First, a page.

Salt Lake City, Utah
June 20, 2004
June 20, 2004
June 23, 2004
9.392.1 - 9.392.11
Designing a Peer Evaluation Instrument that is Simple, Reliable, and Valid
Matthew W. Ohland, Misty L. Loughry, Rufus L. Carter, and Amy G. Yuhasz General Engineering, Clemson University / Management, Clemson University / Institutional Research and Assessment, Marymount University / General Engineering, Clemson University
Abstract As a result of ABET’s EC 2000 Criterion 3, outcome (d), “an ability to function on multi- disciplinary teams”1 this multi-university research team has focused its attention on teamwork and how it is assessed. Teamwork in engineering is often assessed using a peer evaluation instrument. It is not always clear, however, what characteristics of teamwork these instruments, or the students, are evaluating. In preparation for this multi-year NSF-supported project, the team reviewed peer evaluation literature and instruments. The research team has an ambitious assessment plan that will help develop an instrument that is easy to use and yet meaningful for both faculty and students.
Introduction In recent years, there has been a great deal of activity in engineering education research aimed at evaluating teamwork. Much of this is a result of the need to measure ABET’s EC 2000 Criterion 3, outcome (d), “an ability to function on multi-disciplinary teams.”1 While there has been considerable debate on how to apply the term “multi-disciplinary,” the ability to function on a team is central to this outcome.
Though an effort to achieve this ABET outcome is sufficient motivation for many instructors to evaluate teamwork in some way, peer evaluation that assesses each individual’s contributions to a team has the additional objective of promoting a productive cooperative learning environment. Cooperative learning (CL) is an instructional paradigm wherein teams of students work on structured tasks (e.g., homework assignments, laboratory experiments, or design projects) under conditions that meet five criteria: positive interdependence, individual accountability, face-to- face interaction, appropriate use of collaborative skills, and regular self-assessment of team functioning. Many studies have shown that when correctly implemented, cooperative learning improves information acquisition and retention, higher-level thinking skills, interpersonal and communication skills, and self-confidence.2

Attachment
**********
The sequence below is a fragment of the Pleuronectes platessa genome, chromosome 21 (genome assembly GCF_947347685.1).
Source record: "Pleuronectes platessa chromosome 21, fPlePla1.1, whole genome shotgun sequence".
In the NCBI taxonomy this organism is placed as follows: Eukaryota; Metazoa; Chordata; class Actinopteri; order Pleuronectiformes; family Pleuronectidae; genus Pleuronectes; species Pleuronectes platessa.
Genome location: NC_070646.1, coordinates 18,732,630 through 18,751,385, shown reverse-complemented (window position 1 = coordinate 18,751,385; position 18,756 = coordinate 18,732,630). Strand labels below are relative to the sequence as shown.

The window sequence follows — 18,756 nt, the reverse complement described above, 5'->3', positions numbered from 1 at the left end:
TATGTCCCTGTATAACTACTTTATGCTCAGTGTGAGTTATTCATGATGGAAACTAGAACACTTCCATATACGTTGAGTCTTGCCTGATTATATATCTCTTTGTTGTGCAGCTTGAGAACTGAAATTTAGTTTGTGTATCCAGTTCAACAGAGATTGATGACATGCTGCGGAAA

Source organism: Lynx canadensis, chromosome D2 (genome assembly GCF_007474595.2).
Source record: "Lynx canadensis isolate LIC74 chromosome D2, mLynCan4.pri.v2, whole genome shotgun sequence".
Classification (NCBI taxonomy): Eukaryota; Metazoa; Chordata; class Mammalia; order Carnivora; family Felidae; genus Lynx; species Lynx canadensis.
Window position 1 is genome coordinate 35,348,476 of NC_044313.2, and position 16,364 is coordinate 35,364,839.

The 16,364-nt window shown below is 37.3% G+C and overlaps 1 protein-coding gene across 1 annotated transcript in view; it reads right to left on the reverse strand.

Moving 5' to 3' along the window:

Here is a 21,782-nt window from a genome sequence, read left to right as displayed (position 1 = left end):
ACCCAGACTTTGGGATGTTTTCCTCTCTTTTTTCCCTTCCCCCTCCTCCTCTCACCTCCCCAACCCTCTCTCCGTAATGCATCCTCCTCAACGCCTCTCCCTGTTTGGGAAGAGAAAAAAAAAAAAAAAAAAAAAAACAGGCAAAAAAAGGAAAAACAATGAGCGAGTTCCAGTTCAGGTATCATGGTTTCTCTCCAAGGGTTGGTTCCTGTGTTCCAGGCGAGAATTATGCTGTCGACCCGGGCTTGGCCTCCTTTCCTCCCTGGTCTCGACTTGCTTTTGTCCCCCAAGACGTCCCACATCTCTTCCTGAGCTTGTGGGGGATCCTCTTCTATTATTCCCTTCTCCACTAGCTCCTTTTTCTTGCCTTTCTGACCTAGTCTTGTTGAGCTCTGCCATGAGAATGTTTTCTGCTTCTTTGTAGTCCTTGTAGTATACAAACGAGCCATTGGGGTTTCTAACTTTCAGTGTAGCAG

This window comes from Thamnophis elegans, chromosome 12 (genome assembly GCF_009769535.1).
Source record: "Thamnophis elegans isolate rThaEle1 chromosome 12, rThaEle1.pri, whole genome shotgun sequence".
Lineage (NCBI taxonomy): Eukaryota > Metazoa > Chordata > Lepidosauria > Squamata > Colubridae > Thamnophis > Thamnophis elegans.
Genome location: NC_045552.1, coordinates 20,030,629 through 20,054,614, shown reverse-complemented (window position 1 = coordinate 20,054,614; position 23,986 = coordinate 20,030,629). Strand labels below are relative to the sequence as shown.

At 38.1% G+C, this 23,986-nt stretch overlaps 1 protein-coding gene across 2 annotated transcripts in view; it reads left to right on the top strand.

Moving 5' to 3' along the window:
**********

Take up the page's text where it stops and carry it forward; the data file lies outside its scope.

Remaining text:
Many cooperative learning advocates agree that the approach works best if team grades are adjusted for individual performance. Millis and Cottell give five strong reasons for using peer evaluation to adjust student grades:
1. “Teachers, because they are not the sole arbiters of success or failure, play less of a gatekeeper role responsible for weeding out the unfit and the unworthy. The process of evaluation is shared. 2. Students are in a logical position to judge the individual contributions of their peers far more effectively than an instructor can.
Proceedings of the 2004 American Society for Engineering Education Annual Conference & Exposition Copyright © 2004, American Society for Engineering Education
Carter, R. L., & Yuhasz, A. G., & Loughry, M., & Ohland, M. (2004, June), Designing A Peer Evaluation Instrument That Is Simple, Reliable, And Valid Paper presented at 2004 Annual Conference, Salt Lake City, Utah. 10.18260/1-2--13087
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